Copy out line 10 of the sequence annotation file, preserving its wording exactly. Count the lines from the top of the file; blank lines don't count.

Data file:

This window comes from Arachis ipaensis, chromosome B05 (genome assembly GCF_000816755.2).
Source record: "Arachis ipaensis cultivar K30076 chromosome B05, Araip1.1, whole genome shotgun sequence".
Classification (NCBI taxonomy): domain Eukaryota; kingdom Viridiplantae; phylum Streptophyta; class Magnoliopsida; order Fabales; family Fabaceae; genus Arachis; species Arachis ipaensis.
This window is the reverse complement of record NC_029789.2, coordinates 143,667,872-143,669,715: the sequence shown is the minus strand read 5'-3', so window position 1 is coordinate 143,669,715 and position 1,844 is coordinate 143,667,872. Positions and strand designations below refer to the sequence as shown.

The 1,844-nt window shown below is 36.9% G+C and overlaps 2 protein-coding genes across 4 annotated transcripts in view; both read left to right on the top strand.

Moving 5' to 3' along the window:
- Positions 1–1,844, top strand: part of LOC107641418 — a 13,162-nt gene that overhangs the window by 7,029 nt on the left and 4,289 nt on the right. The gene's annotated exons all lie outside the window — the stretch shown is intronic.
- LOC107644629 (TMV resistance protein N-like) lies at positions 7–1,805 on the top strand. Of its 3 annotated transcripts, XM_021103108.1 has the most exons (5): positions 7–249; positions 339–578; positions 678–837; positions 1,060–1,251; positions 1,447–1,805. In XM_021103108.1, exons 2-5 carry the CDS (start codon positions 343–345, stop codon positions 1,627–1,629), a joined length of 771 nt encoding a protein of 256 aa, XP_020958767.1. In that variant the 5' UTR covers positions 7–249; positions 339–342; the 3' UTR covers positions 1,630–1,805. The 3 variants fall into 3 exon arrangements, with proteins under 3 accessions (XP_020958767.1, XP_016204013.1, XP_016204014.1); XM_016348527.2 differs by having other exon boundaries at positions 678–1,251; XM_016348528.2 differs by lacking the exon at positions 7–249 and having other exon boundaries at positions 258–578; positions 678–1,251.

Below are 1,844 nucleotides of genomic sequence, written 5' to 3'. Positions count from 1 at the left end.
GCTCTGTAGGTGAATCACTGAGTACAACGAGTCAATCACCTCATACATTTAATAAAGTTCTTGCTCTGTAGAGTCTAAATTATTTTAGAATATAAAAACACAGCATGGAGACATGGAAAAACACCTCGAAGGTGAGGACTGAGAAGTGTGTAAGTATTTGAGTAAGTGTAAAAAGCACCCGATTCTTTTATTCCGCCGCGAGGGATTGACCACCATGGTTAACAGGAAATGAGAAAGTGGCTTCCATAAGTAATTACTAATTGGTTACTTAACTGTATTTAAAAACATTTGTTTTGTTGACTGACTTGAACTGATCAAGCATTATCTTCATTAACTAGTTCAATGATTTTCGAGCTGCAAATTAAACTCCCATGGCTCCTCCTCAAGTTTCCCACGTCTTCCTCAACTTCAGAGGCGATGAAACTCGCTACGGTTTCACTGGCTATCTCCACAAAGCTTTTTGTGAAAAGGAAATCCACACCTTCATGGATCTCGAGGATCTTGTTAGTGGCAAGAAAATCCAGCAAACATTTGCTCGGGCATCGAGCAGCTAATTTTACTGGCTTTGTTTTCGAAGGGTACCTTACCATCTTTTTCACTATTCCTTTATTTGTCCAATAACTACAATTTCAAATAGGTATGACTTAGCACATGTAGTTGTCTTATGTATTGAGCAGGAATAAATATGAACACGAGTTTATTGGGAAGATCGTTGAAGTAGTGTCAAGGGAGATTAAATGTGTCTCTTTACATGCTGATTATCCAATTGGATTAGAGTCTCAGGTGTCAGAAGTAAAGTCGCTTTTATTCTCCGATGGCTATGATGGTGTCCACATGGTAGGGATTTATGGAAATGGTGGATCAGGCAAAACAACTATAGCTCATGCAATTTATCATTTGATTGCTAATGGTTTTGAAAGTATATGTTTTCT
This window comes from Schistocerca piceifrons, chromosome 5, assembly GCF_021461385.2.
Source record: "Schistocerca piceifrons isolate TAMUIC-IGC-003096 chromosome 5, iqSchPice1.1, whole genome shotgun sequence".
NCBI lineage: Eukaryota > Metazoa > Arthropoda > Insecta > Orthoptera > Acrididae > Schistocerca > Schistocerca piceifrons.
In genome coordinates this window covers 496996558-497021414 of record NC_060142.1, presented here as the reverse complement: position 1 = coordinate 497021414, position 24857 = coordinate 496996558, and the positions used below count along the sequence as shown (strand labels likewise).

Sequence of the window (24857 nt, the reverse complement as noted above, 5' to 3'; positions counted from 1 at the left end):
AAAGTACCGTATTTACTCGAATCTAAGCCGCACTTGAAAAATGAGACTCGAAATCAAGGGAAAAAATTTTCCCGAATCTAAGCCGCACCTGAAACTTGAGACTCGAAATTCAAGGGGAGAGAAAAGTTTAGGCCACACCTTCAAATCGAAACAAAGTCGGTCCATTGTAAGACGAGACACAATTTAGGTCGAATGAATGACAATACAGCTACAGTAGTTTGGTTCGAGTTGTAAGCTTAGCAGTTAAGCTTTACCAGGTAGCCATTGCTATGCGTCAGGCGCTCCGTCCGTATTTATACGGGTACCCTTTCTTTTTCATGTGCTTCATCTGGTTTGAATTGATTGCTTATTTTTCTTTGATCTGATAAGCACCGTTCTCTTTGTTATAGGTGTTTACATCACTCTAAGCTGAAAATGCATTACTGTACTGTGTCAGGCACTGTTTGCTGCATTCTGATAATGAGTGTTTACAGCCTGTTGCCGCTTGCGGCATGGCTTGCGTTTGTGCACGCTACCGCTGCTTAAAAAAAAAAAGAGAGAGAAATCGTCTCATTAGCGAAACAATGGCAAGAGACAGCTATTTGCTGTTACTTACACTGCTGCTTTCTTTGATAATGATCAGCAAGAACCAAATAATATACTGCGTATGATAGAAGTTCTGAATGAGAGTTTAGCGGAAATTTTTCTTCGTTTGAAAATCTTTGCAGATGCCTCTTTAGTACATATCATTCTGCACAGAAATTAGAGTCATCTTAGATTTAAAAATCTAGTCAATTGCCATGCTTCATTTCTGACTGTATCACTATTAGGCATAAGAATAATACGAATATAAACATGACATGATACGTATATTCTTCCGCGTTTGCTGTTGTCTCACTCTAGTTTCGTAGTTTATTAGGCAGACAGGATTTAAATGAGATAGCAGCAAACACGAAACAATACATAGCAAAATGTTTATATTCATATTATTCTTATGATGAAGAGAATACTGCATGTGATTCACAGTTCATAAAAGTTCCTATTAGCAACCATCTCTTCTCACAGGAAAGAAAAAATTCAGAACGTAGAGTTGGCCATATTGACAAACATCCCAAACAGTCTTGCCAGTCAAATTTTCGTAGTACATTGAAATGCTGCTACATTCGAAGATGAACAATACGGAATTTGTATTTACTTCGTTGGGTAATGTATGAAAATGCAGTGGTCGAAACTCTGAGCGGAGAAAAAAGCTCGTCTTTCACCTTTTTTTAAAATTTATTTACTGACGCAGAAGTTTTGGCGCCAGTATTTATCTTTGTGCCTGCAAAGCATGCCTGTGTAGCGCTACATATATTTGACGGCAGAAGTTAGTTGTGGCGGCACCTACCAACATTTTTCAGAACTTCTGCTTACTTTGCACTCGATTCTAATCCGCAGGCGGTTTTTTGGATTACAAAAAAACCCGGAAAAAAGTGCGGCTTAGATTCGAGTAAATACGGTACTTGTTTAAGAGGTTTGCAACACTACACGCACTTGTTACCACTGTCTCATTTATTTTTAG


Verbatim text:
GCTCTGTAGGTGAATCACTGAGTACAACGAGTCAATCACCTCATACATTTAATAAAGTTCTTGCTCTGTAGAGTCTAAATTATTTTAGAATATAAAAACACAGCATGGAGACATGGAAAAACACCTCGAAGGTGAGGACTGAGAAGTGTGTAAGTATTTGAGTAAGTGTAAAAAGCACCCGATTCTTTTATTCCGCCGCGAGGGATTGACCACCATGGTTAACAGGAAATGAGAAAGTGGCTTCCATAAGTAATTACTAATTGGTTACTTAACTGTATTTAAAAACATTTGTTTTGTTGACTGACTTGAACTGATCAAGCATTATCTTCATTAACTAGTTCAATGATTTTCGAGCTGCAAATTAAACTCCCATGGCTCCTCCTCAAGTTTCCCACGTCTTCCTCAACTTCAGAGGCGATGAAACTCGCTACGGTTTCACTGGCTATCTCCACAAAGCTTTTTGTGAAAAGGAAATCCACACCTTCATGGATCTCGAGGATCTTGTTAGTGGCAAGAAAATCCAGCAAACATTTGCTCGGGCATCGAGCAGCTAATTTTACTGGCTTTGTTTTCGAAGGGTACCTTACCATCTTTTTCACTATTCCTTTATTTGTCCAATAACTACAATTTCAAATAGGTATGACTTAGCACATGTAGTTGTCTTATGTATTGAGCAGGAATAAATATGAACACGAGTTTATTGGGAAGATCGTTGAAGTAGTGTCAAGGGAGATTAAATGTGTCTCTTTACATGCTGATTATCCAATTGGATTAGAGTCTCAGGTGTCAGAAGTAAAGTCGCTTTTATTCTCCGATGGCTATGATGGTGTCCACATGGTAGGGATTTATGGAAATGGTGGATCAGGCAAAACAACTATAGCTCATGCAATTTATCATTTGATTGCTAATGGTTTTGAAAGTATATGTTTTCT